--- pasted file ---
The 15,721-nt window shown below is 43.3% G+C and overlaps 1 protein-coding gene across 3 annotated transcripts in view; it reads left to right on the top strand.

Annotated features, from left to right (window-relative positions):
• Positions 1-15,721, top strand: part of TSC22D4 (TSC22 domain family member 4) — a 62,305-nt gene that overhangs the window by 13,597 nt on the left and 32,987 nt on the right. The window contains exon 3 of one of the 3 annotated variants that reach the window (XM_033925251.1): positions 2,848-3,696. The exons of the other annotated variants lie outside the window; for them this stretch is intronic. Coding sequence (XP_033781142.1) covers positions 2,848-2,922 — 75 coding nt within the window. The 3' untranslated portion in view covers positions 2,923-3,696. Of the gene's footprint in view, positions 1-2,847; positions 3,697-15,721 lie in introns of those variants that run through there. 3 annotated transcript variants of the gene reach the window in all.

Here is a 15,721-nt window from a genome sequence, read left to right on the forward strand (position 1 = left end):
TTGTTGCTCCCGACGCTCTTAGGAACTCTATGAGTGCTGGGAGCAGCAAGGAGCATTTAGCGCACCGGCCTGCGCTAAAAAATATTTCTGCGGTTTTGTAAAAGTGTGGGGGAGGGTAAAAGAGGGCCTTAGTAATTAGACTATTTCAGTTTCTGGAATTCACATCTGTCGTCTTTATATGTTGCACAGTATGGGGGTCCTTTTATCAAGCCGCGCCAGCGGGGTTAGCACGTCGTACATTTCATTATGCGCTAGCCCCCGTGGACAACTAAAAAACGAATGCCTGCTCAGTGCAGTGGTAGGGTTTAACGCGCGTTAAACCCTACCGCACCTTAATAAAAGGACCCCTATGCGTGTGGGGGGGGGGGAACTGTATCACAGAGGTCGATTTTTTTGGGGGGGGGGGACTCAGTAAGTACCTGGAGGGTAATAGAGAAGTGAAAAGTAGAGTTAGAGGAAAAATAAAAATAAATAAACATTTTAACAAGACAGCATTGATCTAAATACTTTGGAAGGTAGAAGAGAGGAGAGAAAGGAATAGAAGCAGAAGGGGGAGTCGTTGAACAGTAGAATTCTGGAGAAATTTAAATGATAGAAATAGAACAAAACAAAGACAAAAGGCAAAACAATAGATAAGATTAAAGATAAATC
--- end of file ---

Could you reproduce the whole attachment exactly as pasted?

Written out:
The 15,721-nt window shown below is 43.3% G+C and overlaps 1 protein-coding gene across 3 annotated transcripts in view; it reads left to right on the top strand.

Annotated features, from left to right (window-relative positions):
• Positions 1-15,721, top strand: part of TSC22D4 (TSC22 domain family member 4) — a 62,305-nt gene that overhangs the window by 13,597 nt on the left and 32,987 nt on the right. The window contains exon 3 of one of the 3 annotated variants that reach the window (XM_033925251.1): positions 2,848-3,696. The exons of the other annotated variants lie outside the window; for them this stretch is intronic. Coding sequence (XP_033781142.1) covers positions 2,848-2,922 — 75 coding nt within the window. The 3' untranslated portion in view covers positions 2,923-3,696. Of the gene's footprint in view, positions 1-2,847; positions 3,697-15,721 lie in introns of those variants that run through there. 3 annotated transcript variants of the gene reach the window in all.

Here is a 15,721-nt window from a genome sequence, read left to right on the forward strand (position 1 = left end):
TTGTTGCTCCCGACGCTCTTAGGAACTCTATGAGTGCTGGGAGCAGCAAGGAGCATTTAGCGCACCGGCCTGCGCTAAAAAATATTTCTGCGGTTTTGTAAAAGTGTGGGGGAGGGTAAAAGAGGGCCTTAGTAATTAGACTATTTCAGTTTCTGGAATTCACATCTGTCGTCTTTATATGTTGCACAGTATGGGGGTCCTTTTATCAAGCCGCGCCAGCGGGGTTAGCACGTCGTACATTTCATTATGCGCTAGCCCCCGTGGACAACTAAAAAACGAATGCCTGCTCAGTGCAGTGGTAGGGTTTAACGCGCGTTAAACCCTACCGCACCTTAATAAAAGGACCCCTATGCGTGTGGGGGGGGGGGAACTGTATCACAGAGGTCGATTTTTTTGGGGGGGGGGGACTCAGTAAGTACCTGGAGGGTAATAGAGAAGTGAAAAGTAGAGTTAGAGGAAAAATAAAAATAAATAAACATTTTAACAAGACAGCATTGATCTAAATACTTTGGAAGGTAGAAGAGAGGAGAGAAAGGAATAGAAGCAGAAGGGGGAGTCGTTGAACAGTAGAATTCTGGAGAAATTTAAATGATAGAAATAGAACAAAACAAAGACAAAAGGCAAAACAATAGATAAGATTAAAGATAAATC